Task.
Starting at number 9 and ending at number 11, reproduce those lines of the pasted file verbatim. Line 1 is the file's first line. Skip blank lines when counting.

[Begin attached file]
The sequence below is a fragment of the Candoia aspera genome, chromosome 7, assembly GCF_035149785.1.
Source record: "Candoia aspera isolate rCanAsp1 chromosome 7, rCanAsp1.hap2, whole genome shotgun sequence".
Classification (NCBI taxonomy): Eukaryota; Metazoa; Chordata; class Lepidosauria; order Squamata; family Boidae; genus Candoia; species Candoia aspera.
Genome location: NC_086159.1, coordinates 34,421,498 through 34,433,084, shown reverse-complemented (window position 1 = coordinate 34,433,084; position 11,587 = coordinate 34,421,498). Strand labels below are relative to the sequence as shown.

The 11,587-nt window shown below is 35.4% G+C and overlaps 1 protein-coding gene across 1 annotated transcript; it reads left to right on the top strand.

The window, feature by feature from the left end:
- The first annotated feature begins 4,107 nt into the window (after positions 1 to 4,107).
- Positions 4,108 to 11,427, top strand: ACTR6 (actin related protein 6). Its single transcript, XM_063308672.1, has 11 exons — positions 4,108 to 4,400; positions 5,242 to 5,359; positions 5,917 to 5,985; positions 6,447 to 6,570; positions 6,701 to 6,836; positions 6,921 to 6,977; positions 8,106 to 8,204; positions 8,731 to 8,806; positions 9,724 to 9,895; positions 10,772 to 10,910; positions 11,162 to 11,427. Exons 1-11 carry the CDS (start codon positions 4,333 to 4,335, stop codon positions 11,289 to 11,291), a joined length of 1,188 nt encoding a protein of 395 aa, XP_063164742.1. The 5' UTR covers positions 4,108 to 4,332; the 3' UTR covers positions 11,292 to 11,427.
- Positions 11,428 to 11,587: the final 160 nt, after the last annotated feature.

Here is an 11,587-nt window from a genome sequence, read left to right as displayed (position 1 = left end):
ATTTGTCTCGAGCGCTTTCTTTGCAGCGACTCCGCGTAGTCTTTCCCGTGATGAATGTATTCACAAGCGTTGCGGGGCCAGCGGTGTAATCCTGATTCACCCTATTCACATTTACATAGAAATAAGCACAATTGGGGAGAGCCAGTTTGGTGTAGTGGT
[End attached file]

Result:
- Positions 11,428 to 11,587: the final 160 nt, after the last annotated feature.

Here is an 11,587-nt window from a genome sequence, read left to right as displayed (position 1 = left end):
ATTTGTCTCGAGCGCTTTCTTTGCAGCGACTCCGCGTAGTCTTTCCCGTGATGAATGTATTCACAAGCGTTGCGGGGCCAGCGGTGTAATCCTGATTCACCCTATTCACATTTACATAGAAATAAGCACAATTGGGGAGAGCCAGTTTGGTGTAGTGGT